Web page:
Paris is the focus point of important events every year. I have the event at the peniche boat maxim's (Pierre Cardin) elsewhere on my tips, but , I do over the year participate in the independant vignerons events and the extravaganza at the Bourse with the Revue du vins de France.
The Salon revue du vins de France is every year at the palais de Brogniart or bourse, and it is in may or june, you need to check the times at the magazine site here where I have the previous one this year
The salon des vins de vignerons independant or independant wine growers fair is all over France, but next month in Paris by the Porte de Versailles expo, where I will be. This is the site in French
Both are memorable events to get to know the winemakers and growers face to face,taste their labor of love, and discuss the wine, the wines or the industry in general first hand. These contacts over the years have allowed me to then visit their caves or domaines or chateaux, and get a first hand experience many times just for my family alone with tops wines offered for free.
Another is O Chateau, this one is organise wine tastings, and Champagne cruise trips from Paris, its very popular nowdays and many uses in the city, see all about it here www.o-chateau.com
In your next trip to Paris or elsewhere in France I encourage to attend these events if you are into wines is a must, if you are not, I am sure once get a taste it will bite you like Paris does to all of us.
Cheers and Salut
Fondest memory: meeting the winegrowers talking to them enjoy their labor of love, visit their properties and make friends for life all for the love of winemaking and tasting.
some personal photos to share of previous editions.
Favorite thing: I have never had a bad experience at a pharmacy in Paris. The pharmacists go through a rigorous training so they are very knowledgeable and for the most part extremely helpful. Even though it was obvious that I was a tourist and didn't know the local brands, they didn't try to sell me extra things I didn't need. At most pharmacies, you can get anything you want for the body, including things you wouldn't expect like toothbrushes, diet/fiber crackers, comfort shoes, and pantyhose. Just look for the big green cross- they're all over, even in the malls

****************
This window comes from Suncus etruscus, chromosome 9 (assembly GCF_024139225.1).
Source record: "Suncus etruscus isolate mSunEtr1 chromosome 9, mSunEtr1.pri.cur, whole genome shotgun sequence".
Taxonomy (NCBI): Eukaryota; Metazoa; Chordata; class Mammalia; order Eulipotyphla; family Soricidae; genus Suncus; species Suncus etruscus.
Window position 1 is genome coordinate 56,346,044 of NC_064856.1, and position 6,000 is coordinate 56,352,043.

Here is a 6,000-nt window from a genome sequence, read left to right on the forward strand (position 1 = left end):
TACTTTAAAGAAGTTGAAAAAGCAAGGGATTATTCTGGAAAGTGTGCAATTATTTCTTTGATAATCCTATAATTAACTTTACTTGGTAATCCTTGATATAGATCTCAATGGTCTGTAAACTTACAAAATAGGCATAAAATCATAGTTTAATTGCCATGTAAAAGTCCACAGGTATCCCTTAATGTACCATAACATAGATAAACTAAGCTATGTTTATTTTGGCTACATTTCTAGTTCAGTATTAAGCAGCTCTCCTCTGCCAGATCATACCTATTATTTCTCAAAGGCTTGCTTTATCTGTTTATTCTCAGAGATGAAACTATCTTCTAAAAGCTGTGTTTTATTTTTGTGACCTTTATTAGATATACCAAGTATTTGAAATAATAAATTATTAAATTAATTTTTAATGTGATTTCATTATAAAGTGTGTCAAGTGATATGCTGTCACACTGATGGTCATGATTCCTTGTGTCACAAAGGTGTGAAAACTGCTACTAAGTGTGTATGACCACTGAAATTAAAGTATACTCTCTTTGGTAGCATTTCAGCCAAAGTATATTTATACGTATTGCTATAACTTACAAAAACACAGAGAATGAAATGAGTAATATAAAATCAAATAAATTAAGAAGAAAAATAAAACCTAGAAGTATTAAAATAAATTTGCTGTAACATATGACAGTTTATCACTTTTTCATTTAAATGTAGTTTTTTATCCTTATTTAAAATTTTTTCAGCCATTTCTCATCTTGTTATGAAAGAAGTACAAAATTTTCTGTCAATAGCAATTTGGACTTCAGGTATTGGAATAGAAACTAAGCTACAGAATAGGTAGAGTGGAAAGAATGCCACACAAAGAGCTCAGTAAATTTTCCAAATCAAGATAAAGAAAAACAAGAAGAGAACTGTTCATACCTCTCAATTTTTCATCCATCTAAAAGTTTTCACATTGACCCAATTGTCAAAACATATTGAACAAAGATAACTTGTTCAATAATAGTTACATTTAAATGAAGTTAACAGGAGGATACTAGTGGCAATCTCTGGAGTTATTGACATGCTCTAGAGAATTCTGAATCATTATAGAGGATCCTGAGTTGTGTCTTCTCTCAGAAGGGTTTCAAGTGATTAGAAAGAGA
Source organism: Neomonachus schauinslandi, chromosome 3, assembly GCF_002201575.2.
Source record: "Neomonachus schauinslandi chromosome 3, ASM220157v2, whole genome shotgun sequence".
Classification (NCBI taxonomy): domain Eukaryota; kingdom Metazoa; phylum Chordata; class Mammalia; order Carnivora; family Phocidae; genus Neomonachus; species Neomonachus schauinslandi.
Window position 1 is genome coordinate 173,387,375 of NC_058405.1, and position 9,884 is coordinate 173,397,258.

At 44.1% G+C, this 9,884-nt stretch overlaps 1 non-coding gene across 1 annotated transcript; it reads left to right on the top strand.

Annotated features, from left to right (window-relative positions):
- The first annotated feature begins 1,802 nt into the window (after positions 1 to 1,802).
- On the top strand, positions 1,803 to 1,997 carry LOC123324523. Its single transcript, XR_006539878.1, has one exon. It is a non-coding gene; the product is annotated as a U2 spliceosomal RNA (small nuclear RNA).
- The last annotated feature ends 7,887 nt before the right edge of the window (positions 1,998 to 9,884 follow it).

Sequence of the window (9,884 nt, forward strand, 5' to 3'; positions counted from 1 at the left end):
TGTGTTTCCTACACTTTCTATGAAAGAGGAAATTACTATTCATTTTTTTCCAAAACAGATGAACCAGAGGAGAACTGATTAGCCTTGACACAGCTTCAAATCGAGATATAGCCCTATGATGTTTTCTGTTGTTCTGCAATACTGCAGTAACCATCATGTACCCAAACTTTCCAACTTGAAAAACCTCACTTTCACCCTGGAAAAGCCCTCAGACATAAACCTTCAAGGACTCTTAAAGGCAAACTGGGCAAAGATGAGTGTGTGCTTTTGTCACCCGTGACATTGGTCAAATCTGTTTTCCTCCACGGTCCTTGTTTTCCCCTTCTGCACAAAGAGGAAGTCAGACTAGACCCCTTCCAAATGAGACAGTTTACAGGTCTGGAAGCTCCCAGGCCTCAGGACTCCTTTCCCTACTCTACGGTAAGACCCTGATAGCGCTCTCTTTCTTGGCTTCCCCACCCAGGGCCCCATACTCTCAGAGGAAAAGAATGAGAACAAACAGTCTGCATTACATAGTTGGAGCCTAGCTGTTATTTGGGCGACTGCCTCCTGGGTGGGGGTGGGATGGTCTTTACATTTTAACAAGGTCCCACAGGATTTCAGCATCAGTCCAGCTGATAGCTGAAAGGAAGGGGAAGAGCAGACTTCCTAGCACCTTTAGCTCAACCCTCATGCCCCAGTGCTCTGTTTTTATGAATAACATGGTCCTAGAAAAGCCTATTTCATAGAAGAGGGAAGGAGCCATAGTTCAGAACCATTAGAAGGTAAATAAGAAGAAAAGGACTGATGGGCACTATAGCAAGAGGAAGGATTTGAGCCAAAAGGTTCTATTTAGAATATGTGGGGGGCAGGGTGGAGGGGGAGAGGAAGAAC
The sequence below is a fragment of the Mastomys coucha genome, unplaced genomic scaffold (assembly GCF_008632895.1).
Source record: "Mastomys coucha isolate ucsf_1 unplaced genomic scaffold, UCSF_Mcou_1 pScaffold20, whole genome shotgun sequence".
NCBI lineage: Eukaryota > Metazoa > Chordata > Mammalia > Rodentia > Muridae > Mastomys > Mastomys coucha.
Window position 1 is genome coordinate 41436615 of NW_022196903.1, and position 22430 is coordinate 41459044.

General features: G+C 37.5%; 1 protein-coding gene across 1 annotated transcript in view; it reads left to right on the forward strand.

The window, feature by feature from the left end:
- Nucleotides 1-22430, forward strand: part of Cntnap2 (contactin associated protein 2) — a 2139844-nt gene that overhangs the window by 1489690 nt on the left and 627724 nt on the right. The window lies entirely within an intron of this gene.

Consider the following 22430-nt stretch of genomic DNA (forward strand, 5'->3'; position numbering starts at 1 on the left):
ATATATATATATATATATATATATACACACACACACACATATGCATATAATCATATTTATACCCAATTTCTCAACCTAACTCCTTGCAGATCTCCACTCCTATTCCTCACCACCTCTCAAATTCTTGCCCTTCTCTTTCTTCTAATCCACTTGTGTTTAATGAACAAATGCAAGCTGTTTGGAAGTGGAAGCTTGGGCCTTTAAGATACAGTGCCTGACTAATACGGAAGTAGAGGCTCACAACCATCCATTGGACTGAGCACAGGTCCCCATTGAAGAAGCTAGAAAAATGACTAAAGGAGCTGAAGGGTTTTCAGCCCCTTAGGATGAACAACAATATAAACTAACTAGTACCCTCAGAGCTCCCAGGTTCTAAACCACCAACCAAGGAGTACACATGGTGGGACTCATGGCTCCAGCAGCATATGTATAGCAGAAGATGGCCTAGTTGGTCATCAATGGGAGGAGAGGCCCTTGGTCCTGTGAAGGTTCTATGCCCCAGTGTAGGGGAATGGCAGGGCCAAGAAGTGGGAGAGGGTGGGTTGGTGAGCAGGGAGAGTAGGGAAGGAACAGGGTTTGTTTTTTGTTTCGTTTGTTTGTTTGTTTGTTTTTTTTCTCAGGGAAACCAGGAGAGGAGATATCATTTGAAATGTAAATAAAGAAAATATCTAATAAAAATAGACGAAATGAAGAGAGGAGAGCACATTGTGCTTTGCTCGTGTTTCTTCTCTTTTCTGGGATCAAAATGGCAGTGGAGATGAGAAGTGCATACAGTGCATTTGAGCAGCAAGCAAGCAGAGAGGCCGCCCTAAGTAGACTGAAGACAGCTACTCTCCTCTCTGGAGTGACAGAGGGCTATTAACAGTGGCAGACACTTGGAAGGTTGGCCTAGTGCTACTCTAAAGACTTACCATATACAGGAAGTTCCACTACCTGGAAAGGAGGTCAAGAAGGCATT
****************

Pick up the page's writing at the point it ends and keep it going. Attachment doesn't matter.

Fondest memory: So, in Paris, everyday the Parisians buy a baguette when they go home after work. It's so chic. So I decided to do it too, and be Parisian. And me and my dad enjoyed a nice baguette with beurre (butta). And we were chic. To get a baguette, all you have to do it go to a boulangerie (bakery) and say, 'une baguette, s'il vous plait.' And they will give you one. I think they're about 7 francs (but they're on euros now, argh). But be sure to say 'bonjour' first. Or 'bon soir,' depending on the time of day.
Just wandering the streets on a Sunday morning or visiting the Markets.
Stopping at a cafe for a coffee and Croque Monsieur soaking up the ambiance.
Fondest memory: The thing I miss most about Paris are the wonderful patisseries that can be found there.
Favorite thing: check out Rue Mouffetard. Full of great cheese shops and butchers, lots of little pubs and cafes. Since it's near Paris University, it's usually hopping with students. Great little strip off the tourist-tread path.
Favorite thing: There are many shops like this one next to Pompidou's center and they are definitely worth a visit...